Bob: So it’s sort of like you’ve got business A competitor B. yeah. And the people that are deciding on the ideas or the customers, right? And so when you have that kind of a system, that sort of a structure and you make it fun and people are laughing and I tell them up front, there’s no such thing as a bad idea. In fact, sometimes you ought to come up with the most ridiculous idea where you think this is the most ridiculous idea you can. Right? I mean, imagine that you came up with an idea for a taxi company that owned no vehicles, right. Or combinations company that own no hotel room. Right? I mean those sound like ridiculous ideas and yet both those things exist in the world today.
Bob: Right? The first product I ever invented was inspirational poster called: “Impossible is an opinion.” It had the title in the middle, Jason, and then around the perimeter were all these things down through history that people had said were impossible but ended up not being impossible.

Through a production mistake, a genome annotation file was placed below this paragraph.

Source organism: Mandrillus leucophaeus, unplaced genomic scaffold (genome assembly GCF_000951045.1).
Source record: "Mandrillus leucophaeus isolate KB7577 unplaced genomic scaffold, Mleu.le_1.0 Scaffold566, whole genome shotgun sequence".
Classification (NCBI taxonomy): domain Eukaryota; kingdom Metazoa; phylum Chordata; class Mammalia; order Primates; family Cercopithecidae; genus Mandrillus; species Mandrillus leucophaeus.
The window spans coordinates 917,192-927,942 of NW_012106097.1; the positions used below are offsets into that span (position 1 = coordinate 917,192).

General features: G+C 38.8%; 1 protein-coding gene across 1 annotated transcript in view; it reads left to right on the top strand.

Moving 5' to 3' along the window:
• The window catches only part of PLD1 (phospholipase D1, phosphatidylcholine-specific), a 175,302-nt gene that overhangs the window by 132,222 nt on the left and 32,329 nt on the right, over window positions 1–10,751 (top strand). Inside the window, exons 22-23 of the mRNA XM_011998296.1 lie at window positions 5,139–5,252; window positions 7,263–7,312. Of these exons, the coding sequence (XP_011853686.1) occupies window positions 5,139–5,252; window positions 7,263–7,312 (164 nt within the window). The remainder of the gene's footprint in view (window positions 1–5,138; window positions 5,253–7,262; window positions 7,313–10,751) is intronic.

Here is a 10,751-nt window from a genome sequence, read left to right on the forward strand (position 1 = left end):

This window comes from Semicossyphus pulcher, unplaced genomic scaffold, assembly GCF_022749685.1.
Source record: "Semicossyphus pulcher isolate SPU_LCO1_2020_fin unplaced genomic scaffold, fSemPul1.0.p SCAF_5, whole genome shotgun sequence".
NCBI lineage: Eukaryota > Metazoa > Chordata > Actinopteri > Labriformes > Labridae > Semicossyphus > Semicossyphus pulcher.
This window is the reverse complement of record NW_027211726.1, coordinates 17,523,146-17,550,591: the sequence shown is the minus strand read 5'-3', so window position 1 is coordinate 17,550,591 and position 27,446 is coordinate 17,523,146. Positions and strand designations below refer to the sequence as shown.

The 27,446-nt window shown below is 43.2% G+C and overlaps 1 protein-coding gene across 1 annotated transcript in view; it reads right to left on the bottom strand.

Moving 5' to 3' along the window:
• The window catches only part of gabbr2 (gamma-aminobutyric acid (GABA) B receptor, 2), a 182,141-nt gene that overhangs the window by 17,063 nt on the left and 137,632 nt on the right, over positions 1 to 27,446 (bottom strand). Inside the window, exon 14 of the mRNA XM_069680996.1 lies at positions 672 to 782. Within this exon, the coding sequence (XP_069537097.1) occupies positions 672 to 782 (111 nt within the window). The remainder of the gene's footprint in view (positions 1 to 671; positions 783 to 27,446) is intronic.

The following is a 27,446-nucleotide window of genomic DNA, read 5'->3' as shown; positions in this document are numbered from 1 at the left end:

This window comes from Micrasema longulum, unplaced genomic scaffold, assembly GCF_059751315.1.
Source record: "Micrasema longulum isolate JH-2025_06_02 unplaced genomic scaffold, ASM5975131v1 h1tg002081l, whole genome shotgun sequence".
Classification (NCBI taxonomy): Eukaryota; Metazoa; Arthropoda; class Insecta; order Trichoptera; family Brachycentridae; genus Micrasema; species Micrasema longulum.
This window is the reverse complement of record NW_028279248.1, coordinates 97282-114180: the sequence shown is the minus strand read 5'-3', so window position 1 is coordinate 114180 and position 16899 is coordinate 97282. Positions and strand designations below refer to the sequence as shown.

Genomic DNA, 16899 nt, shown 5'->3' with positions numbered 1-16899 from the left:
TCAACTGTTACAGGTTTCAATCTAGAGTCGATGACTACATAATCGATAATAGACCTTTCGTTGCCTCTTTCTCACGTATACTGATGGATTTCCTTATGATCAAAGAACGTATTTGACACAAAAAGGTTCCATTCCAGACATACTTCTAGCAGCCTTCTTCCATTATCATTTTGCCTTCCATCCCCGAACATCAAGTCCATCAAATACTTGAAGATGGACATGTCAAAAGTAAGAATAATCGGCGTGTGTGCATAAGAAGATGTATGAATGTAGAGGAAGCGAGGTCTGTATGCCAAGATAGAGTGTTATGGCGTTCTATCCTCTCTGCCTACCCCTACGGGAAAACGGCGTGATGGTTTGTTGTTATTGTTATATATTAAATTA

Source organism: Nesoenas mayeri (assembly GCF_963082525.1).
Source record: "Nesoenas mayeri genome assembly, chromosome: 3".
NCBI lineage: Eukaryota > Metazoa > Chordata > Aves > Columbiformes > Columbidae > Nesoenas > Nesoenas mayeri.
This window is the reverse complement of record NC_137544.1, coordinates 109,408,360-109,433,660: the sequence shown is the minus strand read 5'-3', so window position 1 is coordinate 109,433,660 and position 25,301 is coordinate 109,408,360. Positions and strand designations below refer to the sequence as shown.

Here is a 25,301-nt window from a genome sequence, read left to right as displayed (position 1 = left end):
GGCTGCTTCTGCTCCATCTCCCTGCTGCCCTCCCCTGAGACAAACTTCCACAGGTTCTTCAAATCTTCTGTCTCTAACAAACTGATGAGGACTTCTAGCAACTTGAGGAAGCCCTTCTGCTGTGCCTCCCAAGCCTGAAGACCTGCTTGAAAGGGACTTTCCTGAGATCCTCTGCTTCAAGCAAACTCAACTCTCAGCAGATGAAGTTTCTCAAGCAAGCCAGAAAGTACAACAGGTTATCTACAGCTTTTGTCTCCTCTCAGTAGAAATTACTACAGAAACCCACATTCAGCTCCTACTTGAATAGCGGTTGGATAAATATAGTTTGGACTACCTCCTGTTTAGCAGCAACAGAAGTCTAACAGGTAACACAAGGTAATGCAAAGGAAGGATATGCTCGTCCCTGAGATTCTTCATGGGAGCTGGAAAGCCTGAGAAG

Jason: Like going to the moon or the four minute mile.
Bob: And those were two of them. Yeah. And there was a real doubt on the nuclear energy. Right? So that was impossible. And look for the people who said that for them, it probably wasn’t possible. But that doesn’t mean it’s actually impossible. It was just impossible for them because that was their belief. And if you believe something for you, it’s true.
Jason: That’s it for part 1 of my conversation with Bob Sager. Please make sure to subscribe to the show so you can catch all the episodes in this four-part mini series that we’re doing. And as always, keep in mind that everything in life is sales and people remember the experience you gave them.